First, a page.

Snapshots From #StopKavanaugh Rally Against Supreme Court Nominee

September 3, 2018
19 photos
  • Hundreds of activists from across the county converged in Washington, D.C., to protest against President Donald Trump’s Supreme Court nominee, Brett Kavanaugh. (Michael Nigro / Truthdig)

  • Protesters marched through the streets during the lunchtime hours, making their way to the front lawn of the U.S. Capitol to hold a rally. (Michael Nigro / Truthdig)

  • If Kavanaugh is confirmed, critics claim, it would create a bloc of five right-wing justices, probably resulting in the most conservative Supreme Court since the 1930s. Approval of the Trump nominee could lead to a major rollback of civil rights safeguards, environmental regulations, gun control measures, voting and reproductive rights, and, possibly, to the overturning of Roe v. Wade. (Michael Nigro / Truthdig)

  • Protesters say that, based on Kavanaugh’s political affiliations, he would push the Supreme Court further to the right, a development that might threaten hundreds of millions of Americans’ access to health care. (Michael Nigro / Truthdig)

  • According to activists, the appointment of Kavanaugh to the U.S. Supreme Court threatens civil rights protections for people with disabilities and could thwart their access to health care. In 2007, he overruled district court orders that had given people with intellectual disabilities a role in deciding whether to have elective surgeries. (Michael Nigro / Truthdig)

  • The appointment of Kavanaugh, given his history and prior rulings, would probably bring about a Supreme Court decision allowing insurance companies to exclude protections for pre-existing conditions under the Affordable Care Act. Here, Rebecca Wood and her daughter get ready to march to the Senate buildings. (Michael Nigro / Truthdig)

  • Activist Ady Barkan speaks at the rally to #StopKavanaugh. Diagnosed with ALS in 2016, he said, “As my life is coming to the end, I want to make sure that I spend every day that I have doing things that make me proud and that will make my son proud. When people remember me, I want them to remember that I was committed to a purpose larger than myself and that I encourage them and inspire them to join that cause and be part of a community of Americans who want to build a better country for our children.” (Michael Nigro / Truthdig)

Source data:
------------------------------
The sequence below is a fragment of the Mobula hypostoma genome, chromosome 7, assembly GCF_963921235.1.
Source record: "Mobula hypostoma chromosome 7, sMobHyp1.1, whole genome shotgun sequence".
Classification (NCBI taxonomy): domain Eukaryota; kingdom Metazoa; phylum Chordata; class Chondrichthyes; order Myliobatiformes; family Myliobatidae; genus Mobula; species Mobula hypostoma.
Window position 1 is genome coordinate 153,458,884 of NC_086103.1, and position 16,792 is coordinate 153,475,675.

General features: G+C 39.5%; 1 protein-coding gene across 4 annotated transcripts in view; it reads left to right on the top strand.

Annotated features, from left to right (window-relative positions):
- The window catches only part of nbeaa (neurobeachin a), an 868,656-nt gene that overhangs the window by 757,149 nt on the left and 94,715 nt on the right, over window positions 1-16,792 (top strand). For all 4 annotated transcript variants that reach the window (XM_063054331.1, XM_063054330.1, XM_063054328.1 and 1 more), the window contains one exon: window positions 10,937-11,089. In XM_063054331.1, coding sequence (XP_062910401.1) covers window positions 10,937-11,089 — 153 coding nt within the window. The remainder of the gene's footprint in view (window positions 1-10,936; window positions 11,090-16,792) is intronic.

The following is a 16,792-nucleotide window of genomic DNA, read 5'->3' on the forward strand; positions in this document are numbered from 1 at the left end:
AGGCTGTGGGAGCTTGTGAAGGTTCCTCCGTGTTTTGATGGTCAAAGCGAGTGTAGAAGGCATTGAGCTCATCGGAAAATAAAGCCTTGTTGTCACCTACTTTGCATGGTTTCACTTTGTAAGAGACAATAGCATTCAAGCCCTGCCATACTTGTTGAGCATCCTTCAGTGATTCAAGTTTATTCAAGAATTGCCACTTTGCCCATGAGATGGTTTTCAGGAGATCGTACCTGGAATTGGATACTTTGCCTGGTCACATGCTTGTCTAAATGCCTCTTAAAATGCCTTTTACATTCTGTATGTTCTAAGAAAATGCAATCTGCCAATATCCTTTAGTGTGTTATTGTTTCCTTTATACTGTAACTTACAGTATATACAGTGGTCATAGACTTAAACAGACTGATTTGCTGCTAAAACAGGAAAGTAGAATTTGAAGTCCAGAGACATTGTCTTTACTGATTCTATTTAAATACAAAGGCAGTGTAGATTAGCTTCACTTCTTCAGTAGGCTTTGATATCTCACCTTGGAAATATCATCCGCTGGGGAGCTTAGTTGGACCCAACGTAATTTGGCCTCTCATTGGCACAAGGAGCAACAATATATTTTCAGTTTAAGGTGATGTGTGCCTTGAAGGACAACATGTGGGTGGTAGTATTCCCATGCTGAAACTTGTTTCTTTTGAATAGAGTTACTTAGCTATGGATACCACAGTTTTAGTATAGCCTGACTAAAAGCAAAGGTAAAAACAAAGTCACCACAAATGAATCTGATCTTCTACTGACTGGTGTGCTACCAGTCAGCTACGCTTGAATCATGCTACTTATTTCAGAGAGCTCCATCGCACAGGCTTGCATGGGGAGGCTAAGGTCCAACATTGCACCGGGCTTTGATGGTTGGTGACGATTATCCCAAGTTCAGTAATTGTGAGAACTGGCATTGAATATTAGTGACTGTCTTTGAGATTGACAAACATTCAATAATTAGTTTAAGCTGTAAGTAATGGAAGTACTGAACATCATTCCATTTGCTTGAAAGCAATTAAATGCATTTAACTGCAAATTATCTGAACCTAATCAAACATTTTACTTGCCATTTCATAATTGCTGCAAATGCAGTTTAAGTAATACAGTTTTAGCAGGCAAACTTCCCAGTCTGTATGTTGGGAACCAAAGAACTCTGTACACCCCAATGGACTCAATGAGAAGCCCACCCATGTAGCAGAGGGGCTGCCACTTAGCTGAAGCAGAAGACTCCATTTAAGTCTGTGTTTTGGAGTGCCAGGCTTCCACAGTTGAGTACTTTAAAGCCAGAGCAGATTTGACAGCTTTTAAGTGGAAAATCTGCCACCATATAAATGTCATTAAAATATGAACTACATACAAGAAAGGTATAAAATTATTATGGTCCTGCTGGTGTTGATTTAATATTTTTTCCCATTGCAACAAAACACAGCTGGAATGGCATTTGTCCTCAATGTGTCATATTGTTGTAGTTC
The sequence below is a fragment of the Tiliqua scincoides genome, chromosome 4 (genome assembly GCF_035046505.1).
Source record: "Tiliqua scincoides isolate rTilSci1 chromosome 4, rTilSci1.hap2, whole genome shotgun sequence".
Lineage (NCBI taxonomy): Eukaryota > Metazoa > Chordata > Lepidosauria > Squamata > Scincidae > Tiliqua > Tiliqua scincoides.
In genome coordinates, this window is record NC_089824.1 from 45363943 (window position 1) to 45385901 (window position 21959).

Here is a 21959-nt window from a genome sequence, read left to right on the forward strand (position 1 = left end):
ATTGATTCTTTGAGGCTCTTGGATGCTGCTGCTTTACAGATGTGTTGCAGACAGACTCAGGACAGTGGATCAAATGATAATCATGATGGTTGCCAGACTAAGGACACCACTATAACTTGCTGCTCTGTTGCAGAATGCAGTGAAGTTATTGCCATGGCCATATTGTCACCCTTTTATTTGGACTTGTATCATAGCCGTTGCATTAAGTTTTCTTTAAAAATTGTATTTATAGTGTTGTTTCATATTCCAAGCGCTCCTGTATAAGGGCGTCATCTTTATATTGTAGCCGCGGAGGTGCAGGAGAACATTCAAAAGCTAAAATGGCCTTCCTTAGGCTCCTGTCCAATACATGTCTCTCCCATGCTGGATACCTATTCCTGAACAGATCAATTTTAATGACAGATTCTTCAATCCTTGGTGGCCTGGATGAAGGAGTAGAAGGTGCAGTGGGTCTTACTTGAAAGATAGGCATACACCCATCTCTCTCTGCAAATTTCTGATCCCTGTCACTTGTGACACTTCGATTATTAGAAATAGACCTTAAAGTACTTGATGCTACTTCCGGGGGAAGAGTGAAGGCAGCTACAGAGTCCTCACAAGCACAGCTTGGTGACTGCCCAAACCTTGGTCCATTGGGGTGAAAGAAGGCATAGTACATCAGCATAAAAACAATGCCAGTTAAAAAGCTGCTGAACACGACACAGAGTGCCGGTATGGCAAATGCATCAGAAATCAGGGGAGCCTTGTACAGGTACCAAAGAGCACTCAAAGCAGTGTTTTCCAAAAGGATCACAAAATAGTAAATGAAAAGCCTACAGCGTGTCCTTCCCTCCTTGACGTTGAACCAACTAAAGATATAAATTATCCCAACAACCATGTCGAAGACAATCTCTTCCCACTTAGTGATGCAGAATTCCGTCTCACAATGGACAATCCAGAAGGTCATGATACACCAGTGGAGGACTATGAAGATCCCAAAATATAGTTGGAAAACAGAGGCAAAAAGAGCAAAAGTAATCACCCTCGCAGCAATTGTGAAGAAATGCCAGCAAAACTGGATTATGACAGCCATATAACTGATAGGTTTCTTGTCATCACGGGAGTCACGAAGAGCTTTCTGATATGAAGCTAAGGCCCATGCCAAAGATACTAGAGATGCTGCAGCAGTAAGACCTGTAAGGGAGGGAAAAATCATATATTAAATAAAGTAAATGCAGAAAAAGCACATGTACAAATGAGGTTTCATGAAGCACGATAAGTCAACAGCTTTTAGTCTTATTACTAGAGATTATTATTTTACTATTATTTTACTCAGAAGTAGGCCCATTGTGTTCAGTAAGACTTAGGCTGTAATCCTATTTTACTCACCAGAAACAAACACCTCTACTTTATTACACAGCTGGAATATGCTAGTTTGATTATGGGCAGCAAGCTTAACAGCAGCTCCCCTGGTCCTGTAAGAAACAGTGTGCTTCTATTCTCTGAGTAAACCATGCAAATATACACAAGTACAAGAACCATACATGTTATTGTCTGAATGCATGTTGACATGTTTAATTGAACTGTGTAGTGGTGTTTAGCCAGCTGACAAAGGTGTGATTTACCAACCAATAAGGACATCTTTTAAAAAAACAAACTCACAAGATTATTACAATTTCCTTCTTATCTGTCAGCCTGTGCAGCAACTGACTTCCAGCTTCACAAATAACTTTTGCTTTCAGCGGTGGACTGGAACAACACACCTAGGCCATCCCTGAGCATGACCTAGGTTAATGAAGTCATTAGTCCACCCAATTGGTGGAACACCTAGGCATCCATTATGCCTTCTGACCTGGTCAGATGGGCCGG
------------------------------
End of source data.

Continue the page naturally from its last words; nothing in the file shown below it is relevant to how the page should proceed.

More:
• Senate Minority Leader Charles E. Schumer made a brief appearance at the #StopKavanaugh rally and said he and other Democrats are trying to get the release of all documents related to Kavanaugh when the court nominee was a staff secretary under President George W. Bush. (Michael Nigro / Truthdig)

  • A new poll from the Kaiser Family Foundation finds that nearly 70 percent of voters do not want Roe v. Wade overturned. Despite that, a number of states are poised to ban abortions if the ruling is overturned. (Michael Nigro / Truthdig)

  • In addition to the approval granted by conservative groups like the Federalist Society and the Heritage Foundation, perhaps one of the reasons Trump nominated Kavanaugh can be found in an article Kavanaugh published in the Minnesota Law Review in 2009. “I believe that [any] President should be excused from some of the burdens of ordinary citizenship while serving in office,” Kavanaugh wrote. “We should not burden a sitting President with civil suits, criminal investigations, or criminal prosecutions.” (Michael Nigro / Truthdig)

  • Every activist risking arrest had $50 in his or her pocket to pay the fine for crowding, obstructing or incommoding, all of which are prohibited under the District of Columbia Code § 22–1307. (Michael Nigro / Truthdig)

  • Throughout the day, activists tracked Kavanaugh’s scheduled meetings with various senators, hoping to voice their dissent. Kavanaugh relocated each meeting to take place inside the Capitol. Still, activists were able to express their concerns to Senate staffers. (Michael Nigro / Truthdig)

  • The majority of the protesters who showed up for the #StopKavanaugh action were women, most of whom wore “Be A Hero” T-shirts, in reference to Barkan’s 22-city tour, in which the ill activist seeks to inspire people to vote in November’s midterm elections. (Michael Nigro / Truthdig)

  • Jennifer Flynn Walker, director of mobilization and advocacy for the nonprofit Center for Popular Democracy, is warned by the Capitol police to keep the Dirksen Senate hallway clear. (Michael Nigro / Truthdig)

  • Once activists learned that Kavanaugh had avoided their protests, the group moved into the Hart Senate Building and protested in Arkansas Sen. John Boozman’s office. (Michael Nigro / Truthdig)

  • Mass arrest envelopes are filled out; it was reported that actress Téa Leoni paid everyone’s bail. (Michael Nigro / Truthdig)

  • Smile when you’re arrested. (Michael Nigro / Truthdig)

  • Arrestee Kristin Mink chants while being taken into custody. Last month, she confronted EPA chief Scott Pruitt in a video that went viral just prior to his resignation. (Michael Nigro / Truthdig)

  • Capitol police dispose of #StopKavanaugh signs. (Michael Nigro / Truthdig)